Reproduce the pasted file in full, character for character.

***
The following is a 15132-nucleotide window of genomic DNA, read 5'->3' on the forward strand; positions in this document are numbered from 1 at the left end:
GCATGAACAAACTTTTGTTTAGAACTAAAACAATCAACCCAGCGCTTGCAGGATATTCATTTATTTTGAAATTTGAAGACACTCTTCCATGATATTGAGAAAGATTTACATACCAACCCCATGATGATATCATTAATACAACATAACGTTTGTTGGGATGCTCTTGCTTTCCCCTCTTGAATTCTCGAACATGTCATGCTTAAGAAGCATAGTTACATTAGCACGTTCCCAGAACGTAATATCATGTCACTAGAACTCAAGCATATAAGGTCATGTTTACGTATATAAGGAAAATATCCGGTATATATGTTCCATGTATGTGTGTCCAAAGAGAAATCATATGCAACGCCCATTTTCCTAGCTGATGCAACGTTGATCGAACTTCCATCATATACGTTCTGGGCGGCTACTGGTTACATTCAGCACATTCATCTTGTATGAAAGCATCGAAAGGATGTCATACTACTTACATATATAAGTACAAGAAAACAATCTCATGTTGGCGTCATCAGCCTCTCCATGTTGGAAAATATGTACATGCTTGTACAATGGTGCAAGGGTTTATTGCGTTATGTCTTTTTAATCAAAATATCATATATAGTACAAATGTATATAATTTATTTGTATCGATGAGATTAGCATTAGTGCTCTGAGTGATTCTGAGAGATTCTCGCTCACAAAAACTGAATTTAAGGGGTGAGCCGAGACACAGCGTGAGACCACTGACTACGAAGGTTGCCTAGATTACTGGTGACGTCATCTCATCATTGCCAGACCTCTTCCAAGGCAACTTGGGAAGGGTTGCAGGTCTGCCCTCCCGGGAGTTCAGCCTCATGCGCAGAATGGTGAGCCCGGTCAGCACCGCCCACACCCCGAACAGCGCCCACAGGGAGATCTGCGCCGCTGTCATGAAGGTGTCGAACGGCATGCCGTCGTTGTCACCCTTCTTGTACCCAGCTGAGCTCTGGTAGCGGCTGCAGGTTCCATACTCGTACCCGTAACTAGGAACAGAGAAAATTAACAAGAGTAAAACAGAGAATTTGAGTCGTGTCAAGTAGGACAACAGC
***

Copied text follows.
The following is a 15132-nucleotide window of genomic DNA, read 5'->3' on the forward strand; positions in this document are numbered from 1 at the left end:
GCATGAACAAACTTTTGTTTAGAACTAAAACAATCAACCCAGCGCTTGCAGGATATTCATTTATTTTGAAATTTGAAGACACTCTTCCATGATATTGAGAAAGATTTACATACCAACCCCATGATGATATCATTAATACAACATAACGTTTGTTGGGATGCTCTTGCTTTCCCCTCTTGAATTCTCGAACATGTCATGCTTAAGAAGCATAGTTACATTAGCACGTTCCCAGAACGTAATATCATGTCACTAGAACTCAAGCATATAAGGTCATGTTTACGTATATAAGGAAAATATCCGGTATATATGTTCCATGTATGTGTGTCCAAAGAGAAATCATATGCAACGCCCATTTTCCTAGCTGATGCAACGTTGATCGAACTTCCATCATATACGTTCTGGGCGGCTACTGGTTACATTCAGCACATTCATCTTGTATGAAAGCATCGAAAGGATGTCATACTACTTACATATATAAGTACAAGAAAACAATCTCATGTTGGCGTCATCAGCCTCTCCATGTTGGAAAATATGTACATGCTTGTACAATGGTGCAAGGGTTTATTGCGTTATGTCTTTTTAATCAAAATATCATATATAGTACAAATGTATATAATTTATTTGTATCGATGAGATTAGCATTAGTGCTCTGAGTGATTCTGAGAGATTCTCGCTCACAAAAACTGAATTTAAGGGGTGAGCCGAGACACAGCGTGAGACCACTGACTACGAAGGTTGCCTAGATTACTGGTGACGTCATCTCATCATTGCCAGACCTCTTCCAAGGCAACTTGGGAAGGGTTGCAGGTCTGCCCTCCCGGGAGTTCAGCCTCATGCGCAGAATGGTGAGCCCGGTCAGCACCGCCCACACCCCGAACAGCGCCCACAGGGAGATCTGCGCCGCTGTCATGAAGGTGTCGAACGGCATGCCGTCGTTGTCACCCTTCTTGTACCCAGCTGAGCTCTGGTAGCGGCTGCAGGTTCCATACTCGTACCCGTAACTAGGAACAGAGAAAATTAACAAGAGTAAAACAGAGAATTTGAGTCGTGTCAAGTAGGACAACAGC